Managing employees was a significant headache. They were paid on commission and if they had a good day they would take it easy the next day. Some of them stole from us. They would leave work early to pick up kids from school and to take care of other personal business. After a while they would quit because they were not making enough money which meant we had high employee turnover which made it necessary to constantly hire and train new employees. Some of our employees quit to start their own businesses and some of these tried to take our customers.
We eventually had an office secretary who was really thoughtful and very accommodating and offered to drop off our daily bank deposits at our bank which was on her way home. Later, which was too late, we found out she was skimming the cash from the deposits and adding back checks that had come in the mail to balance the deposit and we eventually lost our business. I was burned out on employees and on being self-employed so I took an outside sales job selling hose and rubber products. After a year of being an employee I missed being self-employed and started another fire extinguisher service business.
I realized that my happiest time in business was when I didn’t have employees so for the next twenty five years I continued as an owner-operator. I serviced my accounts from a home based service van and did all of the work at the customers location. I had very little overhead and kept all of the profits. Before cell phones my wife answered the phone but with new technology I was able to talk directly to my customers and answer their questions in the field and make arrangements to take care of their needs. I made really good money and had very loyal customers because I treated them better than any of my employees ever would have. My evenings and weekends were mine to enjoy and because we service customers who are open all day we can just show up without a prior appointment so if we take time off no one misses us. I have on occasion taken a business call on the lake while I was fishing.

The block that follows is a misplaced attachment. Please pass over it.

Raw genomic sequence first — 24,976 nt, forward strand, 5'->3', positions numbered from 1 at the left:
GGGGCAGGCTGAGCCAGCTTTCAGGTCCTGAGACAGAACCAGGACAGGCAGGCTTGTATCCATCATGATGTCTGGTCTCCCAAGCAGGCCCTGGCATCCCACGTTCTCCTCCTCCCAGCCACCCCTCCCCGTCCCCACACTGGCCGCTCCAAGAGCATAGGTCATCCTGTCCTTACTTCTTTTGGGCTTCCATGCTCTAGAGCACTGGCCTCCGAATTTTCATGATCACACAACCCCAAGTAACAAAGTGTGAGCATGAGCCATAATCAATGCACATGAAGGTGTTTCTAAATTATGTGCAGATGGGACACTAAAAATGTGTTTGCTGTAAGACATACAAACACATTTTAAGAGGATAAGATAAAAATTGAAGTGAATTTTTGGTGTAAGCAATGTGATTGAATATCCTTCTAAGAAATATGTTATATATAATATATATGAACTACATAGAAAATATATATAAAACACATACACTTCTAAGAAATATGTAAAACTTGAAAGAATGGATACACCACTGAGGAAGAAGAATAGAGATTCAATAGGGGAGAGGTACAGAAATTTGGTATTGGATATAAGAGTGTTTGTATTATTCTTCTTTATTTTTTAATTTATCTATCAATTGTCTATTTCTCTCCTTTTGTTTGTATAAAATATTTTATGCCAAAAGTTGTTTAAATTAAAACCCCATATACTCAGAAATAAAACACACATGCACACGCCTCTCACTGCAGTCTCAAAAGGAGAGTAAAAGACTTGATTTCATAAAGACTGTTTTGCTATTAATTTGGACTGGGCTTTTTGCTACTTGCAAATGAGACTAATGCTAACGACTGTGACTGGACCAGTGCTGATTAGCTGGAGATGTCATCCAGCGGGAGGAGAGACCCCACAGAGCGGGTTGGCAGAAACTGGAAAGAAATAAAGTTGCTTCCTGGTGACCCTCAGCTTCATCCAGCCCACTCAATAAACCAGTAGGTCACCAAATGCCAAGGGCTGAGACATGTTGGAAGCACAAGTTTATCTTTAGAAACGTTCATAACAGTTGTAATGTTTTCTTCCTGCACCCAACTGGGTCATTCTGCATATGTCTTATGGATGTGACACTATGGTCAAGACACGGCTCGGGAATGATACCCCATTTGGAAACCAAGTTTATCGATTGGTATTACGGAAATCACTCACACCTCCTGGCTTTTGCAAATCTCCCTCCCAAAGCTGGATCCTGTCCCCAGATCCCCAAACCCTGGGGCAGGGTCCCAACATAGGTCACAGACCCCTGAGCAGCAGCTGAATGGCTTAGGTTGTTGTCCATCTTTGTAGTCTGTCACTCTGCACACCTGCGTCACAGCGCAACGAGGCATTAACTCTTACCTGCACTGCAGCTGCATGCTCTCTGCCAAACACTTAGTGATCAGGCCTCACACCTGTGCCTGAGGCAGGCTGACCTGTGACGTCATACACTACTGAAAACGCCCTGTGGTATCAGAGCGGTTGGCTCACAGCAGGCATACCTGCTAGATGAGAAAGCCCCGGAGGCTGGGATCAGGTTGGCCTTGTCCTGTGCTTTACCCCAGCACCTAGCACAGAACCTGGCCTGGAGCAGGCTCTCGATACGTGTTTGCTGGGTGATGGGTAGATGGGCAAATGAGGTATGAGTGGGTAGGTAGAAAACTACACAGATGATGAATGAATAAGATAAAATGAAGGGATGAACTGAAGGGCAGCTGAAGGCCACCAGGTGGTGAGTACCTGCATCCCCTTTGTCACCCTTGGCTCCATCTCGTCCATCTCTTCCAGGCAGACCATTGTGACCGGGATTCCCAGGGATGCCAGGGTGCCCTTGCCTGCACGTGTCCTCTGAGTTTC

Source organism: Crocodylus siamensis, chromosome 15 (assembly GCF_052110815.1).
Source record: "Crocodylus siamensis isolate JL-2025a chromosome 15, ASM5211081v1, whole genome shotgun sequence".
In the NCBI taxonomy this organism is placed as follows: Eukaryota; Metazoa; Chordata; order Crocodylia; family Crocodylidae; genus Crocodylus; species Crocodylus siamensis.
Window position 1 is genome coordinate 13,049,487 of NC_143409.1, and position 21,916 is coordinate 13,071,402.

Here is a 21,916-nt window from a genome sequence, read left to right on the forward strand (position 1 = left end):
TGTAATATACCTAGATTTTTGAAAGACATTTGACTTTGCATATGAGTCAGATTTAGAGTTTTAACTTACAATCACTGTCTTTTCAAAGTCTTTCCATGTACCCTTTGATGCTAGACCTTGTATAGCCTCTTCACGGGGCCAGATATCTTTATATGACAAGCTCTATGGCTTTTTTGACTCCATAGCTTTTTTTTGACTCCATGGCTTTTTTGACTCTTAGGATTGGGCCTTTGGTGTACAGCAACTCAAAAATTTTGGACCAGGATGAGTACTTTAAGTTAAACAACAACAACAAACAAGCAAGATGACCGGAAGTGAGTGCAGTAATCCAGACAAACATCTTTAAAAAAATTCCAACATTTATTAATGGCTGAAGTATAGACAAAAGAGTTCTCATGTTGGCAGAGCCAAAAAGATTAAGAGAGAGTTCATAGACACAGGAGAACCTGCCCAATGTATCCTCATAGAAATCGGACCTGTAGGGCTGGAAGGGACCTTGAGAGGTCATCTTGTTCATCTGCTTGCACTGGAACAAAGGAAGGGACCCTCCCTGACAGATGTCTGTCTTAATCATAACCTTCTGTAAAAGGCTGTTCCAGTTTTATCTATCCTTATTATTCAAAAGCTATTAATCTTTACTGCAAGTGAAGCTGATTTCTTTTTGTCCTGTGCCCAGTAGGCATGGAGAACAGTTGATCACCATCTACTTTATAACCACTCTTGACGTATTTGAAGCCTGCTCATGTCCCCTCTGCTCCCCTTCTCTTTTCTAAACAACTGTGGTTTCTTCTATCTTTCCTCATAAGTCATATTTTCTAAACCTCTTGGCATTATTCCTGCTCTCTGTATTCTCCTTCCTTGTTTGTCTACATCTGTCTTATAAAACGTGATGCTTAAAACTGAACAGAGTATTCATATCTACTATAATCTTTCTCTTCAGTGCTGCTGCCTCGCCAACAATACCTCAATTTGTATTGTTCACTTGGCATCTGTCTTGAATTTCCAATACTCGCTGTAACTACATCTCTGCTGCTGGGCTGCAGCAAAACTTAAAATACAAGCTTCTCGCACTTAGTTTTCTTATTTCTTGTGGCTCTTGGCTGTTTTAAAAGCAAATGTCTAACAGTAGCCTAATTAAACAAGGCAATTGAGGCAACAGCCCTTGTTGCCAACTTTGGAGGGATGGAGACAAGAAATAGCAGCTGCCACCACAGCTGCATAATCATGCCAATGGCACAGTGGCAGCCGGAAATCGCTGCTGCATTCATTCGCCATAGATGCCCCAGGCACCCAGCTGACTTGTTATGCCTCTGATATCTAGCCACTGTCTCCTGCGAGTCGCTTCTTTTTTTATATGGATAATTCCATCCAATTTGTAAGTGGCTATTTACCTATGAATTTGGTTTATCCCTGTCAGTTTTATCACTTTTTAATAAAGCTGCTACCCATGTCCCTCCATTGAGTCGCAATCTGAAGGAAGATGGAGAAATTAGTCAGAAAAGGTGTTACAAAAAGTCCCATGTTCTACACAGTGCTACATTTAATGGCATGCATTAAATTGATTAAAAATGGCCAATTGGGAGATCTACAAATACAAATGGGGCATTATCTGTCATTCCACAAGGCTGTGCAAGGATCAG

Eventually I was in a serious automobile accident from which I latter recovered pretty well but it did slow me down. I have loved the fire protection business and never forgot my desire to build a large company. Eventually I decided to take what I had learned over the years and to craft a franchise system for owner-operator franchisees so they could have a successful business without having to make some of the same mistakes I made. Over the years I had built four different companies from the ground up through cold call selling to businesses but I wanted to save my franchisees from having to start from scratch.
Most franchised concepts have a system of doing business that when followed will eventually make them money but my franchisees start with a well-established route of accounts and start making good money from their first day in business. I don’t believe you can find that with many other franchise systems.
My oldest son worked for me for a couple of summers when he was in Law School. He set up and serviced accounts and I let him keep all of the profits. One day he came home and told me that he had often come across my existing accounts and had noticed that all of my customers were really nice people. Even though our franchisees are not employees we still need to have a good working relationship with them so we try to choose nice people to work with. If you’re a nice person and easy to work with and you want a secure future then you might like being a Fidelity franchisee. Let us know if we can assist you in making that important decision.
Sincerely: Nelson Thomas
Founder: Fidelity Franchise Services LLC